“Contacts you make throughout your shift — either dispatched or self-initiated — are obvious examples of a condition orange focus. These people are not currently a threat, or you would move swiftly and smoothly to the next higher color. Instead, these individuals simply could be a threat, so you shift from condition yellow (relaxed but alert) to condition orange (specific alert).
“You may make this harmless shift many times a day as you go about your normal routine. If someone or something looks out of place, you change from a 360 degree general awareness to a more focused concentration in a specific direction. At the same time, you can’t drop your general awareness, because a bad guy in front of you may be a distraction for another behind.
“If you are attacked in condition orange, you should be expecting the attack. Further, you will hopefully be facing your attacker since you have already shifted your focus in his direction. If you are well trained, your subconscious mind will have been searching your hard drive for similar events or training sessions you have already experienced, or any pre-visualized what if” situations you’ve cataloged as possible solutions should an attack take place.
“Red: If the focus of your attention in condition orange does something you find threatening, you will shift to condition red. “Notice here that condition Red IS NOT the firing stroke, as some instructors have misconstrued from Cooper’s teachings. Instead, condition red simply changes the focus of your attention from a potential threat to a potential target. [my underlining to emphasize... TAM] You will draw your weapon, or move still further to sight acquisition, only if the potential target’s actions dictate such a response. Once you’ve shifted to condition red, you cannot be surprised by your primary adversary and you are fully prepared to repel boarders should he push the incident that far. But, your intense concentration on a forward threat will lessen your ability to maintain some degree of 360-degree awareness for unknown threats that may come from other directions. Effective training under high-stress conditions will help you avoid the tunnel vision that some describe as “akin to looking through a toilet paper tube.”
“If possible, in both conditions orange and red, move to a position that will give you a tactical advantage. Ideally, you want a wall or previously cleared area behind you and some sort of solid cover you can move behind should shooting break out. Having one or more backup officers at this point can greatly enhance situational awareness, if — and only if — one of those officers remains alert in all directions — a rear guard. All too often, every officer on-scene concentrates on the threat with no regard for 360 degree security.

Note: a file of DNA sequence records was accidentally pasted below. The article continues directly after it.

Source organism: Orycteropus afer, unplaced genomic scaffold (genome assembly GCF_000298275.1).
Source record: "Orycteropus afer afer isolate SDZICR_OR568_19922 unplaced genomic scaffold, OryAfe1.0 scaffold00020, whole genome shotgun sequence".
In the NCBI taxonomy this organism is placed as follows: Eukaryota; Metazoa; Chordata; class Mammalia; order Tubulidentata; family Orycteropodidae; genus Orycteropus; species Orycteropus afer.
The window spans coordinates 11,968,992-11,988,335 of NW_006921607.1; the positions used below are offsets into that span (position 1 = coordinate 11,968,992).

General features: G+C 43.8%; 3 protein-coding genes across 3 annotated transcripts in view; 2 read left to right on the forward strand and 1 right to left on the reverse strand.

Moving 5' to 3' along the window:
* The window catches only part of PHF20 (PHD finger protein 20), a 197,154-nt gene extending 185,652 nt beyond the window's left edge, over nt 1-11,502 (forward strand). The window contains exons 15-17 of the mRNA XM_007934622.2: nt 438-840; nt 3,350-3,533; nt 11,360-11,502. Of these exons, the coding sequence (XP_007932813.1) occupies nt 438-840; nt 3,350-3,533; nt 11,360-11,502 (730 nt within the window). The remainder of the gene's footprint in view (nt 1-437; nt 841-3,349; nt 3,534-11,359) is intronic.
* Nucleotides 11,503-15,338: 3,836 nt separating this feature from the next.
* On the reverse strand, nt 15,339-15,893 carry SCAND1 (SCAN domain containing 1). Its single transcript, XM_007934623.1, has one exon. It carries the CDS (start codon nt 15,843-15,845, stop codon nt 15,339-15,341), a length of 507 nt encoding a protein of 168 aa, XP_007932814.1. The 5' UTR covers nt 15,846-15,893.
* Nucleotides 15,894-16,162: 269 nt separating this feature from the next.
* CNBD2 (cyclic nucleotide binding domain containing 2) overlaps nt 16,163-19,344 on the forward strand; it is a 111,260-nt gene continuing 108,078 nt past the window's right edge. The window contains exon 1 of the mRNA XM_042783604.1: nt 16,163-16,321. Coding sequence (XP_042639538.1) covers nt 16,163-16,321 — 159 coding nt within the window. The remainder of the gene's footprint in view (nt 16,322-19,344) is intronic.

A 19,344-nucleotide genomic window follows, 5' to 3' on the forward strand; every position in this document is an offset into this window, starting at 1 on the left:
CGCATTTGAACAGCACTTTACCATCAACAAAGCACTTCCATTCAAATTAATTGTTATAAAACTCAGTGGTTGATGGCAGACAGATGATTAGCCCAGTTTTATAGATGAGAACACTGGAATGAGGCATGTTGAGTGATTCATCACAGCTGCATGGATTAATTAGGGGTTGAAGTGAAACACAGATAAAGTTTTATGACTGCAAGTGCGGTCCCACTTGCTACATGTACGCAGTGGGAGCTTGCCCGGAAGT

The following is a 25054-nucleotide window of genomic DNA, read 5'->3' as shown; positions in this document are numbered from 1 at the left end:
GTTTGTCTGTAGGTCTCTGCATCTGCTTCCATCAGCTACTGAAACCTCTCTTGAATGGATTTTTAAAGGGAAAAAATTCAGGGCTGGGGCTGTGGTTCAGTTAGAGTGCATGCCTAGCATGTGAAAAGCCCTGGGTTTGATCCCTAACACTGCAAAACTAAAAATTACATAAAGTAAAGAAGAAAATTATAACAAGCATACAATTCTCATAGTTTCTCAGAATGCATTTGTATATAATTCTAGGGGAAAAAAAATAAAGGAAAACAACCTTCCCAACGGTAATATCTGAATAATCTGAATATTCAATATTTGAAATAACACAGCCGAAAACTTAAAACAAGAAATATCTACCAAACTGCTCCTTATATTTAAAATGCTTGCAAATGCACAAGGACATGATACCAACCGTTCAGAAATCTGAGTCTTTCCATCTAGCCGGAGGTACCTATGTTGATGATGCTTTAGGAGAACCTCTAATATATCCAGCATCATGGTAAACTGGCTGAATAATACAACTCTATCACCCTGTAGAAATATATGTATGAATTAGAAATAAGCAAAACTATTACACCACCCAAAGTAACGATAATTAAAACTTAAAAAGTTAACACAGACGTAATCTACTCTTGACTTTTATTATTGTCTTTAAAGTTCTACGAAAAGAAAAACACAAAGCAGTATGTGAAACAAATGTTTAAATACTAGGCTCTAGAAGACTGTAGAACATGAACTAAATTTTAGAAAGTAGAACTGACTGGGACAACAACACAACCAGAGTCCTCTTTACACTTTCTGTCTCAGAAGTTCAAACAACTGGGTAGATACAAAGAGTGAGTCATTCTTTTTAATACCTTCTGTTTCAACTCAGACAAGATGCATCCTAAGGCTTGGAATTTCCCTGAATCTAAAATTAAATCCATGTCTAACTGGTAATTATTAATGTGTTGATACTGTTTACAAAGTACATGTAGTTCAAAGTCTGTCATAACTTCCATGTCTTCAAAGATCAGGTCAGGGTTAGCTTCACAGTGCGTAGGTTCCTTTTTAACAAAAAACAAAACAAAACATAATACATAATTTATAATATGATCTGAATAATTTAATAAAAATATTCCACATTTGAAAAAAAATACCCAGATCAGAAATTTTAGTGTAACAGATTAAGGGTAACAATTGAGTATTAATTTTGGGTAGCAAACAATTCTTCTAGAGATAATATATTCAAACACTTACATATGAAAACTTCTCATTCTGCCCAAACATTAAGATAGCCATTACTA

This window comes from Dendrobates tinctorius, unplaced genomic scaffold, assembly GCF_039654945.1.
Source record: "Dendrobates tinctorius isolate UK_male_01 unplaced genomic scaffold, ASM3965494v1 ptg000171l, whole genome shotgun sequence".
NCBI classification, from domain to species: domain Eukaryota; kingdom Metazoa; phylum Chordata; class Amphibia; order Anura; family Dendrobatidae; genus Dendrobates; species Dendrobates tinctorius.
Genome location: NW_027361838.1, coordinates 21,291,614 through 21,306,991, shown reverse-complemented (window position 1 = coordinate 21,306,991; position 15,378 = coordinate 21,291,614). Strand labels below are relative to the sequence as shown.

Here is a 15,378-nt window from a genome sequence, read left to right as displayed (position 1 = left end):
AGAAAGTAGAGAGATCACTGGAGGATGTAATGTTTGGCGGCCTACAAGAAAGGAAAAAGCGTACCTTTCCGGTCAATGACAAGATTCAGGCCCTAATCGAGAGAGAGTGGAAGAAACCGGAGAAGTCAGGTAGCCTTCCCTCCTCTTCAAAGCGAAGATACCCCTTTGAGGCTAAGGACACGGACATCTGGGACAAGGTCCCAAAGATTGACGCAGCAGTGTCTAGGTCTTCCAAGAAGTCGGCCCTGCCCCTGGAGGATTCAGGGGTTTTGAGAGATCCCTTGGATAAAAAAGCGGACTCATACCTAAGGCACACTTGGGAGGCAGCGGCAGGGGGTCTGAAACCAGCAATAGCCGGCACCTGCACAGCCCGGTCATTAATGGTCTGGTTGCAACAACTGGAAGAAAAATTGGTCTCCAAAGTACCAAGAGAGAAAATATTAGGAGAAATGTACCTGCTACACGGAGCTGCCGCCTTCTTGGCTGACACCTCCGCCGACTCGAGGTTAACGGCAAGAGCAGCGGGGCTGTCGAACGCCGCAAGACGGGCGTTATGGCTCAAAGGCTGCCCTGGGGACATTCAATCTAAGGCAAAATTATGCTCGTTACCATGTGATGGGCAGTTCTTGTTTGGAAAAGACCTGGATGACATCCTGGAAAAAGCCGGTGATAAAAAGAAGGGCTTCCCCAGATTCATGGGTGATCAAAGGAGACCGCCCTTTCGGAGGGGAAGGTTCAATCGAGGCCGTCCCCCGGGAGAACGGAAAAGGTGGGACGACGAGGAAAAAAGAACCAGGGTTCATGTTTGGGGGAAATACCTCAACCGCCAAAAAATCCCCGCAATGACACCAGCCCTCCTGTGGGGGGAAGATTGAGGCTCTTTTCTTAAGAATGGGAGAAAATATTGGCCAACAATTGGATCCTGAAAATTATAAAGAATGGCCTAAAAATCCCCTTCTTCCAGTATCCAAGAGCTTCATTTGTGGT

“If you are attacked in red, you should be fully prepared to defend yourself. Whether or not you have a gun in hand or on target will depend on the circumstances, but mentally, you are already ahead of the game.”
If you are going to carry a gun, walking around in Condition White is a major tactical blunder, and may get your gun taken from you at the least opportune time, not to mention getting you killed.....but, that is the condition in which most people live, even a lot of people who carry a gun. When you carry a gun, learn to exist in Condition Yellow. (Read the above quote for what that means.) If you exist in Condition Yellow when you are out and about, you will be FAR less likely to be surprised by unfolding events, because you will have already identified potential actors before they act, and you can modify your own behaviors accordingly to gain back some of the tactical advantage BEFORE the situation develops. For instance, I NEVER sit with my back to the door in a restaurant (despite what the author above writes), I don't care how fancy it is. If there is more than one entrance, I try to be seated where I can at least observe the entrances without having to look over my shoulder. (This is one reason why I always ask for a table instead of a booth. Tables give you more options - including the option of escape. Booths are traps with only one way out.